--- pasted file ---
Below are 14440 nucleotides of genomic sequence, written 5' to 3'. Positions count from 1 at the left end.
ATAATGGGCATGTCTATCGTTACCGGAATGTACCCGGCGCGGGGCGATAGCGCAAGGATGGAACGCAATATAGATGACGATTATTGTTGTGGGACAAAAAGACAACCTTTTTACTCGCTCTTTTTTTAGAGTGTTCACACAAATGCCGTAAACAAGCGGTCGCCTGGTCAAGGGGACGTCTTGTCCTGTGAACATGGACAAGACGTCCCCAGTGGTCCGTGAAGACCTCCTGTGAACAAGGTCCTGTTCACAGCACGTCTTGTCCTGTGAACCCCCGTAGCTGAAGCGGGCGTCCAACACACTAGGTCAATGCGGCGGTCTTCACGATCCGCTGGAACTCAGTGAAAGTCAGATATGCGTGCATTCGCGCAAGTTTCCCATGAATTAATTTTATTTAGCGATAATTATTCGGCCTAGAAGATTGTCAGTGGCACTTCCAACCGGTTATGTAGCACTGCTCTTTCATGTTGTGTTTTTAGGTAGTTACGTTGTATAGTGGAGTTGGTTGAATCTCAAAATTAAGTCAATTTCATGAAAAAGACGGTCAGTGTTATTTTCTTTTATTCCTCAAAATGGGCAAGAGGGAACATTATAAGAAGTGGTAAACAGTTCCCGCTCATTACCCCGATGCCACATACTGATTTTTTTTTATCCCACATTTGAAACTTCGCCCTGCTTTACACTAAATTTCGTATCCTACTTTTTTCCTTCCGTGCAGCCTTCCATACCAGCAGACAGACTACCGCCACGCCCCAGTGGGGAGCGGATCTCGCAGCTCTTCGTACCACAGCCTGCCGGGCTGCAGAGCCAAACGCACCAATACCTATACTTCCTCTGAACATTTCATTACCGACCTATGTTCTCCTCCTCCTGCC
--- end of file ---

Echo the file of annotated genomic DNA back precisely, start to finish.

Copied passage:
Below are 14440 nucleotides of genomic sequence, written 5' to 3'. Positions count from 1 at the left end.
ATAATGGGCATGTCTATCGTTACCGGAATGTACCCGGCGCGGGGCGATAGCGCAAGGATGGAACGCAATATAGATGACGATTATTGTTGTGGGACAAAAAGACAACCTTTTTACTCGCTCTTTTTTTAGAGTGTTCACACAAATGCCGTAAACAAGCGGTCGCCTGGTCAAGGGGACGTCTTGTCCTGTGAACATGGACAAGACGTCCCCAGTGGTCCGTGAAGACCTCCTGTGAACAAGGTCCTGTTCACAGCACGTCTTGTCCTGTGAACCCCCGTAGCTGAAGCGGGCGTCCAACACACTAGGTCAATGCGGCGGTCTTCACGATCCGCTGGAACTCAGTGAAAGTCAGATATGCGTGCATTCGCGCAAGTTTCCCATGAATTAATTTTATTTAGCGATAATTATTCGGCCTAGAAGATTGTCAGTGGCACTTCCAACCGGTTATGTAGCACTGCTCTTTCATGTTGTGTTTTTAGGTAGTTACGTTGTATAGTGGAGTTGGTTGAATCTCAAAATTAAGTCAATTTCATGAAAAAGACGGTCAGTGTTATTTTCTTTTATTCCTCAAAATGGGCAAGAGGGAACATTATAAGAAGTGGTAAACAGTTCCCGCTCATTACCCCGATGCCACATACTGATTTTTTTTTATCCCACATTTGAAACTTCGCCCTGCTTTACACTAAATTTCGTATCCTACTTTTTTCCTTCCGTGCAGCCTTCCATACCAGCAGACAGACTACCGCCACGCCCCAGTGGGGAGCGGATCTCGCAGCTCTTCGTACCACAGCCTGCCGGGCTGCAGAGCCAAACGCACCAATACCTATACTTCCTCTGAACATTTCATTACCGACCTATGTTCTCCTCCTCCTGCC